ST XI ships

Discussion in 'Trek Tech' started by Timo, Oct 16, 2008.

  1. Timo

    Timo Admiral Admiral

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    Yet it should be remembered that being an astrophysicist in the TOS era compares to having working experience at Wendy's. According to "Where No Man", Sulu was an astrophysicist before moving up to the more challenging work of helmsmanship...

    Timo Saloniemi
     
  2. Christopher

    Christopher Writer Admiral

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    Although judging from the news about the movie, it now looks as though Sulu started out at the helm and only took a brief side trip into astrophysics. Maybe he was filling in for someone else. And Piper was filling in for McCoy, and Alden was filling in for Uhura, and Mitchell and a whole string of navigators were filling in for Chekov...
     
  3. GodThingFormerly

    GodThingFormerly A Different Kind of Asshole

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    I submit that the position of helm officer is substantially less demanding than that of chief engineer, which would have left Sulu sufficient spare time to dabble in astrophysics at the professional level before moving on to exobotany. After all, the helmsman only requires good reflexes and hand-eye coordination (while leaving the icky mathematical stuff to the navigator), while the chief engineer is required to have an encyclopedic grasp of starship systems considering he is invariably obliged to pull unorthodox repair procedures out of his ass in emergencies.

    TGT
     
    Last edited: Oct 23, 2008
  4. Timo

    Timo Admiral Admiral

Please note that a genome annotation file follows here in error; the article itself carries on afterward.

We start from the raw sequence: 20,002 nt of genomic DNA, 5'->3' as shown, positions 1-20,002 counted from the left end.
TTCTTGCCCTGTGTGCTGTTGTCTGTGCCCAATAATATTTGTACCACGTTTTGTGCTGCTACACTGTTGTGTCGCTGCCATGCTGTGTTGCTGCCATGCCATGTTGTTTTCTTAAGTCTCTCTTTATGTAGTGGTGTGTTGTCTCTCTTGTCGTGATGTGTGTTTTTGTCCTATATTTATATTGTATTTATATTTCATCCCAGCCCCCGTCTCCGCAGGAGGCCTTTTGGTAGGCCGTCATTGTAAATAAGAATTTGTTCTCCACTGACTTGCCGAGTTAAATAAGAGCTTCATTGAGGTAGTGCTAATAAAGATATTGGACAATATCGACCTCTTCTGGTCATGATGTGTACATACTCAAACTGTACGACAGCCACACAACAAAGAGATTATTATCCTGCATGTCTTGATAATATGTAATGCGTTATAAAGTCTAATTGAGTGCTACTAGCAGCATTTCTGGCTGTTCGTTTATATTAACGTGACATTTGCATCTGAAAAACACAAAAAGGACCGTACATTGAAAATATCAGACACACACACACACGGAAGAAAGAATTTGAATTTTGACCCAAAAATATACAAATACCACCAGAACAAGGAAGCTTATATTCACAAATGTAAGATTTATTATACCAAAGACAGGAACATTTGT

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    Which might indeed happen, much the way TGT describes it, and much the way Vonda McIntyre spins the yarn in Enterprise: The First Adventure. While in TNG era, helm duties are just a springboard for those destined to command, in the TOS era the art might be more demanding, a career unto itself, and would call for the sort of astrogation competence where a PhD or MSc in astrophysics would help.

    Many novels also make enjoyable if not quite convincing cases of a McCoy-Piper-McCoy succession, if not in the CMO position of the Enterprise, then at least in the parade of sawbones that Kirk worked with.

    However, agreed that it would take some doing to make a case for Chekov's or Uhura's triumphant "return" to their "old" jobs...

    Timo Saloniemi
     
  5. Christopher

    Christopher Writer Admiral

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    Not necessarily. There were a few episodes where Palmer or Angela Martine was sitting in for Uhura without explanation. Alden could've been just another temporary fill-in. And there was a swath of 9 consecutive second-season episodes ("Trouble with Tribbles" through "By Any Other Name") where Sulu was absent from the helm (due to Takei filming The Green Berets). Maybe Sulu was off the ship during that time, or maybe he'd taken a temporary transfer to another department. Either way, it's precedent for an officer being away from a position for a while and then returning to it. (Heck, there's precedent for that with Chekov himself. He was security chief in the first three movies, but was back at navigation thereafter.)
     
  6. Captain Robert April

    Captain Robert April Vice Admiral Admiral

    Much to Walter Koenig's consternation...
     
  7. ancient

    ancient Vice Admiral Admiral

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    Even though the ship's rim may be thicker than 2 decks, it doesn't really look like this saucer has more decks total.

    --Bridge: 1
    --Upper bubble thing (how's that for technical jargon?): 2 decks
    --Upper saucer: 2 decks
    --Rim: 3 decks
    --Say the lower saucer is about the same as the top: 3 decks

    That's still 11 decks. But each deck will be much bigger. No problems cramming the bridge into this monster, baby.

    ETA:
    Say the actual rim and diameter are in about the same proportion to the original ENT. Then the ship's saucer would be 3/2 (150%) as big as the original ENT saucer. The top and bottom structures are then more flattened looking, since they are wider but not thicker. (They have about the same number of decks as the original ENT saucer.)